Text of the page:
Common Name:  Stinging Nettle (possible deriving from Noedl, meaning needle)

Scientific Name: Urtica dioica (meaning "two houses" possibly because male and female flowers are carried on separate plants)


The Stinging Nettle is perhaps the most easily identified plant that is frequently encountered along the trail. Unfortunately, this is generally after having brushed against one, which results in a persistent burning sensation.  Very common in moist areas, particularly alongside streams in mid-summer.


Potpourri:   The stinging hairs are hollow, tipped with a sharp-pointed terminal cell that readily penetrates the skin.  The brittle tip breaks off in the skin and releases an irritating liquid.  The operation is very similar to that of the hypodermic needle.  The burning sensation usually goes away in less than an hour, but an itch may persist for hours or even days.  Related stinging species such as the Urtica holosericea in the western United States reportedly have a sting powerful enough to kill a horse.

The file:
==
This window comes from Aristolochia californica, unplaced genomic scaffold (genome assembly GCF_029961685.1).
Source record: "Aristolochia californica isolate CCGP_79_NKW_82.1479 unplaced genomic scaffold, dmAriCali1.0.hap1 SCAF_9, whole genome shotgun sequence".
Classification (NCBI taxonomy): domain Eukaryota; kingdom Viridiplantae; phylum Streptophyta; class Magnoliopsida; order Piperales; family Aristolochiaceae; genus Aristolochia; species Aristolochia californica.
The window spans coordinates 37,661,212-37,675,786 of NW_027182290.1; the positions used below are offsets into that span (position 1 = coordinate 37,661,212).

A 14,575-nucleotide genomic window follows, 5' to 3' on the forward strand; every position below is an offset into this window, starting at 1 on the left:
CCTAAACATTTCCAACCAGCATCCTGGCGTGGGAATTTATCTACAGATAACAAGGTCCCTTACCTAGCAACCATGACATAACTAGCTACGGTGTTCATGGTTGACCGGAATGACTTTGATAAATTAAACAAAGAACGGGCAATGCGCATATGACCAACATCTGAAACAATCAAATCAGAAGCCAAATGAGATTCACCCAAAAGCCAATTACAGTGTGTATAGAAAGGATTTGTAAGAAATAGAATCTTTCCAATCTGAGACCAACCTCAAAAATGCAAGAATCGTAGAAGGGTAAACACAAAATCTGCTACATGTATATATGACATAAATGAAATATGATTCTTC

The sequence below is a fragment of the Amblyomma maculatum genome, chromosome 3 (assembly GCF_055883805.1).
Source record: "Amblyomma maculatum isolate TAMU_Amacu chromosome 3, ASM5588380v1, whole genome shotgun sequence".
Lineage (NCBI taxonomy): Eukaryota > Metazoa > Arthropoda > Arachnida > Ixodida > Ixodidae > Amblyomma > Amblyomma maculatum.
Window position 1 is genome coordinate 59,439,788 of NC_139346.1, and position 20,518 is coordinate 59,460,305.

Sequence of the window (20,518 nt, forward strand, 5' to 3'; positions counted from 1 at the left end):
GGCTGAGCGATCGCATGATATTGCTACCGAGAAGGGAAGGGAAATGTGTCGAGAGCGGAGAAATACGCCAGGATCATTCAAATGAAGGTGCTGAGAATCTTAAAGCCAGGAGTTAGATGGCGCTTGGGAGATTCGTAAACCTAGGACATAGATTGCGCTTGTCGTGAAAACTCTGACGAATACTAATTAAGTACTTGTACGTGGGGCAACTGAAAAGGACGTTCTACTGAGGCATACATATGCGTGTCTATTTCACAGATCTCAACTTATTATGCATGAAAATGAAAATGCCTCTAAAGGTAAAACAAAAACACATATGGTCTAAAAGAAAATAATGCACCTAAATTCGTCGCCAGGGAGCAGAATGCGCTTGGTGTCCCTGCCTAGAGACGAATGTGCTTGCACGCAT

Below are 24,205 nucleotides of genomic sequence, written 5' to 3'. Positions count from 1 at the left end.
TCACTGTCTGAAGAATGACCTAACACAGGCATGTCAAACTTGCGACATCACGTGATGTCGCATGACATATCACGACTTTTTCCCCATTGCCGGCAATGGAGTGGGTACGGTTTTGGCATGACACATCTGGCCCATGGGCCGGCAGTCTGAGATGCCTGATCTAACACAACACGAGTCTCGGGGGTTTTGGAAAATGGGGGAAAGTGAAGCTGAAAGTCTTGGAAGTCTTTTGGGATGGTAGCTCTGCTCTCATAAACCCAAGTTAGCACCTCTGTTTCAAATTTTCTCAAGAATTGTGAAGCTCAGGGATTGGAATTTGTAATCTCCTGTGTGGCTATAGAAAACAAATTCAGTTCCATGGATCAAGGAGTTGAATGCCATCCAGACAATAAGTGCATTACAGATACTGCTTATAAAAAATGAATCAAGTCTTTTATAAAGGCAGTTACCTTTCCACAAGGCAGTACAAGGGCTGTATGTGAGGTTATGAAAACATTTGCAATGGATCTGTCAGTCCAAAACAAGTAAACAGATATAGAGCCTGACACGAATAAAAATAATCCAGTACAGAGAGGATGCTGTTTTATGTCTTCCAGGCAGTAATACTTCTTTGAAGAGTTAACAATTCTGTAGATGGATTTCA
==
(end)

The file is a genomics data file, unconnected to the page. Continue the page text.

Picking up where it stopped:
The leaves of the nettle can be boiled and eaten like spinach. The stinging liquid is not poisonous and the boiling makes the hairs too soft to penetrate the skin. 


It was long thought that the main constituent of the sting was formic acid, the same chemical employed by fire ants. It has recently been shown, however,  that the main chemicals are histamine, acetylcholine and serotonin.


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